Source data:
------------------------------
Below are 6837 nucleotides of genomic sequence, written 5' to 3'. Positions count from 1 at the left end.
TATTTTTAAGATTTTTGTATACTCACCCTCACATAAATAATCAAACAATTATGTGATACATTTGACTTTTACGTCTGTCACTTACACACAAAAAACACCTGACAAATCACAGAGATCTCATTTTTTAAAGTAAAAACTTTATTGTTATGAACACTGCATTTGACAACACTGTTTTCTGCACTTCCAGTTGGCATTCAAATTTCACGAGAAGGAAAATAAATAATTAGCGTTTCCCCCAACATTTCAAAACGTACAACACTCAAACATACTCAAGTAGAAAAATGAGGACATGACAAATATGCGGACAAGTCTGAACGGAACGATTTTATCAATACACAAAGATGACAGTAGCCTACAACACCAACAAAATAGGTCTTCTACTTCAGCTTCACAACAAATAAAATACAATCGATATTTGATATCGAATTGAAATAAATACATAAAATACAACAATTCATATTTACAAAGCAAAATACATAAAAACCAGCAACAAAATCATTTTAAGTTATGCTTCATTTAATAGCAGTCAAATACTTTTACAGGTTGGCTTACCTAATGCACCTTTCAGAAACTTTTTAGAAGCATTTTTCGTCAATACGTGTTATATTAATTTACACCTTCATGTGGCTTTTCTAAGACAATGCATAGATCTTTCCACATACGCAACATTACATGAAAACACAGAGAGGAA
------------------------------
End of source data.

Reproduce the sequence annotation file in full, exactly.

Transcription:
Below are 6837 nucleotides of genomic sequence, written 5' to 3'. Positions count from 1 at the left end.
TATTTTTAAGATTTTTGTATACTCACCCTCACATAAATAATCAAACAATTATGTGATACATTTGACTTTTACGTCTGTCACTTACACACAAAAAACACCTGACAAATCACAGAGATCTCATTTTTTAAAGTAAAAACTTTATTGTTATGAACACTGCATTTGACAACACTGTTTTCTGCACTTCCAGTTGGCATTCAAATTTCACGAGAAGGAAAATAAATAATTAGCGTTTCCCCCAACATTTCAAAACGTACAACACTCAAACATACTCAAGTAGAAAAATGAGGACATGACAAATATGCGGACAAGTCTGAACGGAACGATTTTATCAATACACAAAGATGACAGTAGCCTACAACACCAACAAAATAGGTCTTCTACTTCAGCTTCACAACAAATAAAATACAATCGATATTTGATATCGAATTGAAATAAATACATAAAATACAACAATTCATATTTACAAAGCAAAATACATAAAAACCAGCAACAAAATCATTTTAAGTTATGCTTCATTTAATAGCAGTCAAATACTTTTACAGGTTGGCTTACCTAATGCACCTTTCAGAAACTTTTTAGAAGCATTTTTCGTCAATACGTGTTATATTAATTTACACCTTCATGTGGCTTTTCTAAGACAATGCATAGATCTTTCCACATACGCAACATTACATGAAAACACAGAGAGGAA